LEGOs would be allocated funding from central government but would also lead locally-based fundraising from the private sector and granting awarding bodies.  This procurement fund would then be allocated to incentivise land use and land management changes for the implementation of the LRNS.  Using the leverage of the fund, the LEGO would act as an intermediary for the negotiation of long term landscape recovery contracts.  A LEGO could act as a clearing house to match the various demands for ecosystem services against the potential supply from landholders.  It would facilitate interactions and agreements amongst the interested parties.  The agreements reached would seek, where appropriate, to deliver a full range of ecosystem services in addition to nature conservation, such as flood mitigation, carbon sequestration and public access.  Funding could also be sourced from the range of stakeholders that would stand to benefit from the delivery of these services, supplemented by central government funds where projects also address national objectives. It would be possible to use the certification criteria of the woodland and peatland codes to enable the creation of carbon credits that could be sold as another funding stream. 

Delivery contracts could be with individual landholders or with groups of landholders working together.  The options for the supply of ecosystem services can be enhanced where local landholders collaborate to develop plans across a larger area of land at a landscape scale.  This can achieve the scale required to sustain a wildlife populations or help to link up areas of habitat across ownership units.  A number of farmer clusters have been established in recent years to develop and formalise this collaboration.  This appraoch has been supported by the Facilitation Fund under the Countryside Stewardship scheme and should be extended under ELM and in local initiatives. 

Funding could also be used to support the research that is necessary to underpin delivery planning, such as on hydrology or ecology, and to support bringing groups of stakeholders together to explore and elaborate new delivery opportunities.  It would also need to support monitoring of actions and outcomes and enforcement action where rules or agreements had been breached.

In allocating funding, LEGOs will inevitable have to make hard choices about what to fund and what not to fund within a constrained budget.  This adds an element of fiscal discipline to the decisions taken and would on occasion, no doubt, lead to tensions amongst the stakeholders involved with the LEGO.  The LEGO would administer the procurement fund, monitor its use and report regularly on outcomes.  This would be an adaptive process, identifying outcomes from previous interventions and following emerging priorities amongst local communities to inform future rounds of funding.  It would provide full audited accounts of income and expenditure on an annual basis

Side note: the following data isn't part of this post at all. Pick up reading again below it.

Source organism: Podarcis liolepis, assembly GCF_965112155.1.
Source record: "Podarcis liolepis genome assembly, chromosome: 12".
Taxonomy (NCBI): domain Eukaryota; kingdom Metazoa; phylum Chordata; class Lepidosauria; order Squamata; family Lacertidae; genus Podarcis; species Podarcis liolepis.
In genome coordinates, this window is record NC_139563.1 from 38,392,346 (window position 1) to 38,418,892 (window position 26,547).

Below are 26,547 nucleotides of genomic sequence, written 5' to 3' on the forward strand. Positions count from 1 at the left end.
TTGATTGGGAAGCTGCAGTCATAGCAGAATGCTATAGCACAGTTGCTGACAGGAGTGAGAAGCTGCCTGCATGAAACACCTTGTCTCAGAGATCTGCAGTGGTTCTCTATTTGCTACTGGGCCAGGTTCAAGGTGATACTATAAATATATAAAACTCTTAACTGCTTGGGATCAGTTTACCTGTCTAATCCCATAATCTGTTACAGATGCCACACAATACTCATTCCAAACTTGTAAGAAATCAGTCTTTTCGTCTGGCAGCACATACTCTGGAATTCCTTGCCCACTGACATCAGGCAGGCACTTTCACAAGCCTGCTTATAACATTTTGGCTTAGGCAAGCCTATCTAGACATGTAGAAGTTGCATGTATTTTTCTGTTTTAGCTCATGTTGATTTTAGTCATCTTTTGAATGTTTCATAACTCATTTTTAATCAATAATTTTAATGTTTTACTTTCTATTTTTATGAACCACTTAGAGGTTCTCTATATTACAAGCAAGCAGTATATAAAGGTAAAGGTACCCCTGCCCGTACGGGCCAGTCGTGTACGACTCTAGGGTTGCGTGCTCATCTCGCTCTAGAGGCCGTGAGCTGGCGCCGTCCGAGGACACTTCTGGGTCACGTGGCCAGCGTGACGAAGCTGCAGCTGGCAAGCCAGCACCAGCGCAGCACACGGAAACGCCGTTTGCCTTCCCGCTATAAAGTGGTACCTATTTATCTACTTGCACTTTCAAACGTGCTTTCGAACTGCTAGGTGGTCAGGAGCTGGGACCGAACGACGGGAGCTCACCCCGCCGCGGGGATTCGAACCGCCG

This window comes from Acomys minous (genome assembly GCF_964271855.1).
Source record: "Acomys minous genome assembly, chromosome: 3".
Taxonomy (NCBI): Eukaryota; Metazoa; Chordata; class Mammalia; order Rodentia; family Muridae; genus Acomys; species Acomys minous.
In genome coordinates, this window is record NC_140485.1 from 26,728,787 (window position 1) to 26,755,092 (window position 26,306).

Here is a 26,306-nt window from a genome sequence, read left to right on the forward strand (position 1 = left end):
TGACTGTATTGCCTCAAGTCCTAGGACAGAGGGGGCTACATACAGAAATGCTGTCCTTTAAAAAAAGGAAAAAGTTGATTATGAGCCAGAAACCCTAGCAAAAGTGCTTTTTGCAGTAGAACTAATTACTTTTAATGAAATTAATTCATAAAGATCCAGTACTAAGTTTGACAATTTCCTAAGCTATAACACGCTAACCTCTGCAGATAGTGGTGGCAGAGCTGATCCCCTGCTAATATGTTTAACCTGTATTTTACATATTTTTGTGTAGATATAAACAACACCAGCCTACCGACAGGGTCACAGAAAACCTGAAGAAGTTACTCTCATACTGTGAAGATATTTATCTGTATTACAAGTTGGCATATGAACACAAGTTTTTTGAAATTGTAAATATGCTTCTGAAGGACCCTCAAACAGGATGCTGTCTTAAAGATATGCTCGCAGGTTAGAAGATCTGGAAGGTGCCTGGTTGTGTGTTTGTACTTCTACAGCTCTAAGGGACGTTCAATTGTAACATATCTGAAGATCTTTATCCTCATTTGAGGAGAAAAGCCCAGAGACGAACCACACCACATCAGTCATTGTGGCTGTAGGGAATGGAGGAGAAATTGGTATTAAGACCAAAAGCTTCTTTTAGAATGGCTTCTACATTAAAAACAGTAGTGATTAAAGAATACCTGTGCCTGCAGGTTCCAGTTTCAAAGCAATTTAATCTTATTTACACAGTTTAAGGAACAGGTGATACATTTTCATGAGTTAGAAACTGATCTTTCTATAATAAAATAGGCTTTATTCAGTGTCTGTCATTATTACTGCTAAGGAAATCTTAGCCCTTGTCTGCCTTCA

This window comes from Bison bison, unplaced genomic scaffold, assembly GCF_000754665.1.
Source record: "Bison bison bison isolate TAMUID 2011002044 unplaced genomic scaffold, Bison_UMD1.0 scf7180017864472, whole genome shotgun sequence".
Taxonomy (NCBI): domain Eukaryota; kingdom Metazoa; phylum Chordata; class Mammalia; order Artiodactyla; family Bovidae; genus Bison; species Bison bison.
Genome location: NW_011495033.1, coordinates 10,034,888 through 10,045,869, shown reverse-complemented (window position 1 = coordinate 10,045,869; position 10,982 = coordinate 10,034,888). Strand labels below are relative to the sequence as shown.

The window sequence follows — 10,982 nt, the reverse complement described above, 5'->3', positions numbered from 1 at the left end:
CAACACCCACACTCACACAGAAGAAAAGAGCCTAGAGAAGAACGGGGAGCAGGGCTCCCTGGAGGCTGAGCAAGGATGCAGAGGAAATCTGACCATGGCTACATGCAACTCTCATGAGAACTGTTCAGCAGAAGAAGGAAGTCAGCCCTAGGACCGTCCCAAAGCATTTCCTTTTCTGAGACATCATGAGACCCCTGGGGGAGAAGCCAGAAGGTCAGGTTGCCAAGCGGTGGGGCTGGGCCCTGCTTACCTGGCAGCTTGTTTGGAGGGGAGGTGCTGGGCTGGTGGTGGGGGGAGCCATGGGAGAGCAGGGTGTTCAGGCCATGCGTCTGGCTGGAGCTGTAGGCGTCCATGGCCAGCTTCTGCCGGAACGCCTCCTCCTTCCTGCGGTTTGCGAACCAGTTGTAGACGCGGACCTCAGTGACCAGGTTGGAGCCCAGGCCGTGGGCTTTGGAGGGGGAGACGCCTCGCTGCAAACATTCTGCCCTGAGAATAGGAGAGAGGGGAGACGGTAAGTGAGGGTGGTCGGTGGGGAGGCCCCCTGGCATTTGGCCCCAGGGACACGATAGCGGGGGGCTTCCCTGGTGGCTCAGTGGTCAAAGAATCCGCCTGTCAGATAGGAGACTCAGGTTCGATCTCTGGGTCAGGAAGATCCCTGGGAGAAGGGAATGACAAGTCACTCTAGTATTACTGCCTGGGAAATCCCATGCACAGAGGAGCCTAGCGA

Requirements for policy

We need a national framework for the establishment of LEGOs across the country.  This would build on the experiences of successful initiatives such as by National Parks, LNPs and many others.  Central government needs to provide guidance, drawing on this experience, and a process for devolved funding.  Further work is needed on processes and procedures for the operation of LEGOs.  The approach could follow that for Local Enterprise Partnerships, and the lessons that have been learnt from them.  There needs to be a national system for monitoring, reporting, publishing and reviewing progress over time.  LEGOs may benefit from further powers, such as to hold covenants or own land.  But such developments may be adopted over time as we gain more experience of their actions and potentials.

Conclusions

The coincidence of the climate and biodiversity emergencies, and Brexit present the UK with a unique opportunity to be genuinely world leading in its governance of rural land.  The UK has often led the way in rural planning through the 1947 Town and Country Planning Act, through its particular approach to National Parks in largely man-made and privately owned landscapes, and through its development of novel approaches to agri-environment schemes.  The creation of a new policy towards rural land use and management now presents an opportunity for more radical change.  This is the moment for a new approach to the integrated delivery of ecosystem services that responds to local interests and priorities and capitalises on potential synergisms across the delivery of ecosystem services.

 

Professor Ian Hodge

April 2022

 

 

 

 

 

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[1] https://assets.publishing.service.gov.uk/government/uploads/system/uploads/attachment_data/file/937700/Green_Book_Review_final_report_241120v2.pdf (p.4)

[2] Gawith, David and Hodge, Ian (2019) Focus rural land policies on ecosystem services, not agriculture. Nature Ecology and Evolution. 3, 1136-1139; https://rdcu.be/bO9e0

[3] https://www.theguardian.com/uk-news/2022/apr/20/fears-over-right-to-roam-in-england-as-ministers-wind-up-review

[4] Sunderland, T., Rice, P., Lord, A. and Traill Thomson, J.A (2020) Natural Capital Strategy for North Devon, Natural England Research Report 083.